The Duramax diesel might be the better choice for constant heavy loads and serious towing. But the Vortec gasser is a gutsy and fine-driving engine for a truck of this size and weight, and it felt more than adequate to carry whatever loads an owner might reasonably stack aboard the flatbed on our test truck. However, the bed was empty on this trip, so the stiff springs didn’t flex much and the truck jounced continuously on all but the smoothest pavement. I commented on this to Cieslak, who answered, “You think it rides rough?” Yes, I do.
It’d ride better if Regular cabs like this one got the new hydraulic rear mounts that are used on the longer Extended and Crew Cabs—another change for 2011. Experience with those soft mounts on other trucks later this day makes me think that the hydraulic mounts should be optional even on work trucks. But tie two or three thousand pounds of hay, lumber or cement bags onto the bed, like owners do, and the ride would settle down just fine.
The heavy front and rear suspensions boosted the 3500HD’s chassis skyward and put the cab’s floor about 2 feet off the pavement. I’m a short guy with short legs and I struggled to get aboard, which led to my oft-repeated rant against GM: Why no grab handle at the driver’s position? “You think one’s needed?” Cieslak replied. Yes, I do.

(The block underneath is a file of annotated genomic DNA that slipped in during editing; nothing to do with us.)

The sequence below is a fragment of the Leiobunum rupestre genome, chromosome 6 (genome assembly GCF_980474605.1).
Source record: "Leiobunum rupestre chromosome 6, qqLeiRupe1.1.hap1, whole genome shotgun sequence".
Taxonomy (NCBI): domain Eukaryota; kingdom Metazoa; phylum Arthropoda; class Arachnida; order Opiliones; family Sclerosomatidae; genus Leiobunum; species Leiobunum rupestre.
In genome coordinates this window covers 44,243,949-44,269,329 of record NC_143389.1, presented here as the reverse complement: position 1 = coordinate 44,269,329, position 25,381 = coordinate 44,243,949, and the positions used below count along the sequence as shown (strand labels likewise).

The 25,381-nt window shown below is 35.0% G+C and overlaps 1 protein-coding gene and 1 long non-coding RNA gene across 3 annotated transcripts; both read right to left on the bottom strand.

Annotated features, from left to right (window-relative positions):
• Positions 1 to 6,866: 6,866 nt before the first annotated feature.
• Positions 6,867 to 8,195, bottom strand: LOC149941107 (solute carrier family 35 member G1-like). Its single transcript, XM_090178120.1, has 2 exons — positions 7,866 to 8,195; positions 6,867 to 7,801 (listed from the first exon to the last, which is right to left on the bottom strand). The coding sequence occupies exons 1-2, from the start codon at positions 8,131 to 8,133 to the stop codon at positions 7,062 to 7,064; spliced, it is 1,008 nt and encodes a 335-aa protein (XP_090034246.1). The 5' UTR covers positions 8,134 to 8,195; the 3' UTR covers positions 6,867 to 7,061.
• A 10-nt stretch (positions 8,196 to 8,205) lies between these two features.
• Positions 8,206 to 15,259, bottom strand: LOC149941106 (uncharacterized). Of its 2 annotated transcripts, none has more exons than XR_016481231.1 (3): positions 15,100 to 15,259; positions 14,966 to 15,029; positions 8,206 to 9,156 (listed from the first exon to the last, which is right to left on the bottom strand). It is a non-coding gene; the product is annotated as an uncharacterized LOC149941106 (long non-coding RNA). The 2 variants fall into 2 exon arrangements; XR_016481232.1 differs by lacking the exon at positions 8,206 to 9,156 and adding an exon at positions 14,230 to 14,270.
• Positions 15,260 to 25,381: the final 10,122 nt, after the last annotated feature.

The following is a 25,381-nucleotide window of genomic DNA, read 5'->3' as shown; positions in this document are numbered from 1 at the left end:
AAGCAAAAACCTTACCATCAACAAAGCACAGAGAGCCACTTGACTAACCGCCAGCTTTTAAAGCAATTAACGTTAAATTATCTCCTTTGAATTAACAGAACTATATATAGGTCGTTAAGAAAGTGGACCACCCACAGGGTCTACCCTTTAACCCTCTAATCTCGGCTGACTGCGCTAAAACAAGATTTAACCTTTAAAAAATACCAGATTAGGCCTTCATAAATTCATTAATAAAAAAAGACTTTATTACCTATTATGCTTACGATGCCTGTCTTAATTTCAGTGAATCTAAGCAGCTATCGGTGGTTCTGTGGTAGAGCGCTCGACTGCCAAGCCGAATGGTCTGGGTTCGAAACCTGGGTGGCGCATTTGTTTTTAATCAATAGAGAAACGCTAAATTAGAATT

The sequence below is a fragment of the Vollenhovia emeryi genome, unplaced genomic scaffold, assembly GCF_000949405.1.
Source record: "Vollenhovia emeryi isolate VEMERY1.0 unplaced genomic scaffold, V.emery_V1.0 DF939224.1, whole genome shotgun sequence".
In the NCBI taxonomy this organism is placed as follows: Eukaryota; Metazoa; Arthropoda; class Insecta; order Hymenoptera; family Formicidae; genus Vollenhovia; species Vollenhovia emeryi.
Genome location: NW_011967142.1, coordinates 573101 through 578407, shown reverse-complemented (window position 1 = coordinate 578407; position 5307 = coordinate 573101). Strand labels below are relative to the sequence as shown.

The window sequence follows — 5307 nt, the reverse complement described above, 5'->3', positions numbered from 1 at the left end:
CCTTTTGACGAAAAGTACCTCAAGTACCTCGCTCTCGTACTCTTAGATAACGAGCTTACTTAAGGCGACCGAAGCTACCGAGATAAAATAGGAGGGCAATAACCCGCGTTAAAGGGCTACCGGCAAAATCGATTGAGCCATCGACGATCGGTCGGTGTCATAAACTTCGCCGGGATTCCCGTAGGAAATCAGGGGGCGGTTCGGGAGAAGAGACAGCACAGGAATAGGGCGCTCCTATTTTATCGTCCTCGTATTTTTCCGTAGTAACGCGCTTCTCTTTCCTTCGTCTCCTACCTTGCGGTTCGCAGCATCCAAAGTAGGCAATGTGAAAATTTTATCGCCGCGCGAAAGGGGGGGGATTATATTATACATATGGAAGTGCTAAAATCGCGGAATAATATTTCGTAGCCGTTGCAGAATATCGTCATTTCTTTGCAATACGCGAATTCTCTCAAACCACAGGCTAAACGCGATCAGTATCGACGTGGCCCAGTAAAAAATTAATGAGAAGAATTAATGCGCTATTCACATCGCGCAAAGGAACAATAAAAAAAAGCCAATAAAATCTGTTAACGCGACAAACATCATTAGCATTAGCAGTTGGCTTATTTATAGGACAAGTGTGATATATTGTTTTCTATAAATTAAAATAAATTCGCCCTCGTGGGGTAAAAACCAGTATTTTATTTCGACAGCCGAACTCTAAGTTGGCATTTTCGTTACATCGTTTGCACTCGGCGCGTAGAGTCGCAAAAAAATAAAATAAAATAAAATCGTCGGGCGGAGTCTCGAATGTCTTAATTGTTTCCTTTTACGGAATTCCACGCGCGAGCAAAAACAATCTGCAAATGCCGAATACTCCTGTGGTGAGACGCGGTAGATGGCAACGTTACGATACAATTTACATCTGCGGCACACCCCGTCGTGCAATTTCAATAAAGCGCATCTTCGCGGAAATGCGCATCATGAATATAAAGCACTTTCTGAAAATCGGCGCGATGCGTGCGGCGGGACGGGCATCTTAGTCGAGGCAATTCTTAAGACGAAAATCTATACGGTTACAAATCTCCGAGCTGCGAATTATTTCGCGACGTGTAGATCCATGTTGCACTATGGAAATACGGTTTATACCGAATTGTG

Ford and Dodge put big, useful handles on the A pillars of their F-series and Rams for the driver as well as the passenger (which GM does supply). Is that driver-side handle so expensive that GM can’t afford to? “The steering wheel’s there,” he reminded me. Yes, I know it’s there, and that’s what I used to pull myself in, but....
But enough griping, because this 3500HD was otherwise really nice to drive. Its base W/T trim included cloth-covered bench seats that were shaped like buckets and comfortably supportive. The gauge package was fairly complete and handsomely trimmed, while controls were easy to see and manipulate. With windows up, the interior was quiet at freeway speeds. And the 366-cubic-inch Vortec 6000 was smooth and gutsy and the Hydra-Matic 6L90 six-speed shifted smoothly every time, so much that I could hardly feel it work. The stronger Duramax, by the way, uses an Allison 1000 six-speed.
Over the next day and a half I drove other GMC and Chevy HD pickups with diesel and gasoline power, all with heavy loads and one with a long trailer. They were very capable and, fitted with more upscale trim, were more comfortable to boot. Our hosts had mapped out courses that used mostly curvy and hilly U.S. and state highways, with jaunts into West Virginia and Pennsylvania.
On one occasion we missed a turn and got lost, and calls to On-Star operators got us some help that was bested by simply asking directions from locals. On-Star would’ve proved more valuable if we had crashed into a tree and sat there bloodied and dazed, because a remote voice would’ve told us that help was on the way, like in the TV commercials. Happily, that didn’t happen.
Before I let Cieslak get out of the GMC, I asked him about reports that GM executives were considering a return to Class 4 and 5. The idea would be to use pickup-based cabs like this truck’s instead of the wider van-based cabins of the now-defunct C-series conventionals. And the chassis would come from—what, Mark? He wouldn’t say except that, “we’re looking at a number of things.” If it happens, the rumors say, it’ll be within a year, and then he might have to put up with me on another drive in another, stronger truck.